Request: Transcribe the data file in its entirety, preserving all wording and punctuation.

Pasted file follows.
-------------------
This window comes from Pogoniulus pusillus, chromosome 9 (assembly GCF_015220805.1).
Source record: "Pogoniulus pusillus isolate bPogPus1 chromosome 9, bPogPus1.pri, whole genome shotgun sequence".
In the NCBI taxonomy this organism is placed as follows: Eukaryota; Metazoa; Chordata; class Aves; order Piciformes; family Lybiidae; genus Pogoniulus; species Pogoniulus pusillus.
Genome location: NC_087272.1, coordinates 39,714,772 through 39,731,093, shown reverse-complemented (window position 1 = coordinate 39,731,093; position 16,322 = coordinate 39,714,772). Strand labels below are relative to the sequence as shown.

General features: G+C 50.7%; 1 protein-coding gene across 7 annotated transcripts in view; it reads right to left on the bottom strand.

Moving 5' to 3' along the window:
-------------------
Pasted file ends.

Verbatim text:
This window comes from Pogoniulus pusillus, chromosome 9 (assembly GCF_015220805.1).
Source record: "Pogoniulus pusillus isolate bPogPus1 chromosome 9, bPogPus1.pri, whole genome shotgun sequence".
In the NCBI taxonomy this organism is placed as follows: Eukaryota; Metazoa; Chordata; class Aves; order Piciformes; family Lybiidae; genus Pogoniulus; species Pogoniulus pusillus.
Genome location: NC_087272.1, coordinates 39,714,772 through 39,731,093, shown reverse-complemented (window position 1 = coordinate 39,731,093; position 16,322 = coordinate 39,714,772). Strand labels below are relative to the sequence as shown.

General features: G+C 50.7%; 1 protein-coding gene across 7 annotated transcripts in view; it reads right to left on the bottom strand.

Moving 5' to 3' along the window: